What would a mobile phone be without an address book of contacts to open up communication with, or a calendar to keep up-to-date with social events? Windows Phone takes strives in being more socially connected than the likes of iOS and Android by sporting integration with Facebook, Twitter and other social networks. But how does one import contacts and calendars from services that are also used on competing platforms?
The People Hub is utilised in Windows Phone as the location for all contacts and social connectivity to be handled. Owners can publish a new Facebook status, send out a tweet and more. For events and to-dos, the Calendar app is available that enables access to all events synchronised from the cloud and beyond. The Live Tile (depending on size) will display the current date, as well as any upcoming events.
Importing contacts and calendars to a Windows Phone is a simple process, which involves adding social accounts when setting up the smartphone. Should you use Hotmail, Gmail or Outlook.com on an iPhone or Android device, when connecting to the email account(s) on a Windows Phone the saved contacts and events will automatically be pulled down.
To add an account (whether it be Facebook, Twitter or an email profile), head on over to Settings in the app list, then hit "Emails + accounts". This will then display all connected accounts on the Windows Phone. Choose "Add an account" and select the type of account that you wish to configure. When setting up an account, options are available to filter what content is pulled down. It's possible to disable contacts, calendars and even emails from being synchronised with a profile.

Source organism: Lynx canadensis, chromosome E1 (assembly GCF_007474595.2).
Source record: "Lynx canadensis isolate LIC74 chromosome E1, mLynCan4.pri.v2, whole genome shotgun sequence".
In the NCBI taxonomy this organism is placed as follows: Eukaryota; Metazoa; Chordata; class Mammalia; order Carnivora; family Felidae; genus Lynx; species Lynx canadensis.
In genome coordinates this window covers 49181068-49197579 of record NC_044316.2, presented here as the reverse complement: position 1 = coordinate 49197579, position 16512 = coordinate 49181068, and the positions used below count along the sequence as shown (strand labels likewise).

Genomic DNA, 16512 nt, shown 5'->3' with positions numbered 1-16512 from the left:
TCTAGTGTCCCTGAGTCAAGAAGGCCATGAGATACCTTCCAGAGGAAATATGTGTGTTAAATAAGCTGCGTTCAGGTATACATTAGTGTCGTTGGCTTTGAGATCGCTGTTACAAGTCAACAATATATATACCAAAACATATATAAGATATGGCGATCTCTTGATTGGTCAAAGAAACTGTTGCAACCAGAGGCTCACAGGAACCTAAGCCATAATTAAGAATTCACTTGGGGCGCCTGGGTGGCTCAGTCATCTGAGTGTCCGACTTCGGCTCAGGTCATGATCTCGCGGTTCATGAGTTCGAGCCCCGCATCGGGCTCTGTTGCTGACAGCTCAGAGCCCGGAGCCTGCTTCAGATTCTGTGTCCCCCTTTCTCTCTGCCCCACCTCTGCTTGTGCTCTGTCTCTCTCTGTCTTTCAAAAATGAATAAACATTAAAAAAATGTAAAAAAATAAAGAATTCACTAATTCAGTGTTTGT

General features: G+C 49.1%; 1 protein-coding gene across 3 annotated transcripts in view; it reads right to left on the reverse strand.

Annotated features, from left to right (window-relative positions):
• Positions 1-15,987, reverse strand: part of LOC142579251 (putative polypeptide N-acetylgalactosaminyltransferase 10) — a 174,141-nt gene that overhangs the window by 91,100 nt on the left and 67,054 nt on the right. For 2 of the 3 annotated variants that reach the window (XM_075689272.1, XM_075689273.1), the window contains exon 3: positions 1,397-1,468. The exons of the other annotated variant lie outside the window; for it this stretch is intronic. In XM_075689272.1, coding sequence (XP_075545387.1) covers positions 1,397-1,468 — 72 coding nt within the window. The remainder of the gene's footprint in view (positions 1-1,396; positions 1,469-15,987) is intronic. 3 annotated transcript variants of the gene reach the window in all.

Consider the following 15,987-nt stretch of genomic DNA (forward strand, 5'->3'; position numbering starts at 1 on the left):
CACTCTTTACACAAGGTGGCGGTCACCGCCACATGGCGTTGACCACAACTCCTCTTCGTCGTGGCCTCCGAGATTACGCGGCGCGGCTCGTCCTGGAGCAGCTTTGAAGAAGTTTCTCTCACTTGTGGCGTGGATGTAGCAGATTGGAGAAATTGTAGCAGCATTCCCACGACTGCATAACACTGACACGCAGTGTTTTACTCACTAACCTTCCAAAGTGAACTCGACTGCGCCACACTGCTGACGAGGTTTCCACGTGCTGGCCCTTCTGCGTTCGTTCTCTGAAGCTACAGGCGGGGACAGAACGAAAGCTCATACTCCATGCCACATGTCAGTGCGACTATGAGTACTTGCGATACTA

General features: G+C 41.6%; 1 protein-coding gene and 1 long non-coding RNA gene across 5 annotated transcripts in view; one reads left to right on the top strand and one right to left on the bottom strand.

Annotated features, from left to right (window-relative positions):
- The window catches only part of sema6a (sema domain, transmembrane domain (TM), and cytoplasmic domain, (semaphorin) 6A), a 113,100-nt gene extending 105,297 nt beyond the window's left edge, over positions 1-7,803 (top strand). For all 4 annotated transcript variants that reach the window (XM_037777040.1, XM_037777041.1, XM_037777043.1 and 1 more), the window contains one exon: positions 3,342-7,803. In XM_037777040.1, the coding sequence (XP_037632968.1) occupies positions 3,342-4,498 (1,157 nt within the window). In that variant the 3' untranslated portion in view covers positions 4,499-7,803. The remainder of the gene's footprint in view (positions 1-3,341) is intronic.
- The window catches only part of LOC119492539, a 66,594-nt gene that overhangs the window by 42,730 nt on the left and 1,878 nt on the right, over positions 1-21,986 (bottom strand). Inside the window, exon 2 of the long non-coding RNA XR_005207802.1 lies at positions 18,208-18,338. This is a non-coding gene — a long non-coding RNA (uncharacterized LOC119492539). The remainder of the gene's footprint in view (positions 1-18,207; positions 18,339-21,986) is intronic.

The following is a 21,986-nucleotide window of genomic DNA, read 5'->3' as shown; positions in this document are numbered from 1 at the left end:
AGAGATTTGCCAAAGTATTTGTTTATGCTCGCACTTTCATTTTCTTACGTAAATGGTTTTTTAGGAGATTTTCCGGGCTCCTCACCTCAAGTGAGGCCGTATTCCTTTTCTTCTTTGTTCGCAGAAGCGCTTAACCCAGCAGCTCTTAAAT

This goes for social networks too. Facebook, Twitter and LinkedIn accounts can be added to a Windows Phone to compliment email profiles and pull down extra info (including profile photos) for any contacts that are presently available on the social networks. Windows Phone will also link two contacts together if they're the same profile - eg. John Smith imported from Hotmail, as well as Facebook will be combined if it's the same John Smith to prevent duplicates in the People Hub.
If you're not into having Facebook contacts on your address book, it's possible to disable Windows Phone from synchronising contacts that aren't present on any other social or email account. This saves space when you have over 9,000 friends on Facebook.
Be sure to note that with calendars synchronised from email accounts will have the following rules enabled (these can't be altered):
- Two weeks of past single-instance (non-recurring) appointments.
- All future single-instance appointments.
- All recurring appointments that have occurrences within the last two weeks or at any point in the future.
As well as importing contacts and calendars, multiple calendars can be utilised that are pulled down from multiple accounts configured on a Windows Phone. To-dos are only supported in Outlook and Microsoft Accounts.
Using multiple calendars
Multiple calendars on a Microsoft account (Outlook.com and Hotmail) will automatically be pulled down and displayed as individual entries. Should you happen to have multiple 'sub-calendars' on a Google account as well as the primary calendar, events from each one can still be displayed on a Windows Phone.
To achieve this, one has to ensure that the Google account is set up in the Emails + accounts area of the settings. Then head on over to m.google.com/sync, log into the Google account and select the Windows Phone. Choose desired calendars and hit save. The calendars selected should then show up on the Windows Phone configured.
Within the Calendar app, owners can manipulate which calendars are displayed and used in Windows Phone by selecting or deselecting them in the app settings. Should a Facebook account be connected to the Windows Phone, events and Birthdays will show up, which can be disabled to prevent an overload of social information.
There you have it, folks. That's a basic overlook on how to set up calendars and contacts on Windows Phone. Be sure to check out our other tutorials for more information on other functionality and features.
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Rich Edmonds was formerly a Senior Editor of PC hardware at Windows Central, covering everything related to PC components and NAS. He's been involved in technology for more than a decade and knows a thing or two about the magic inside a PC chassis. You can follow him on Twitter at @RichEdmonds.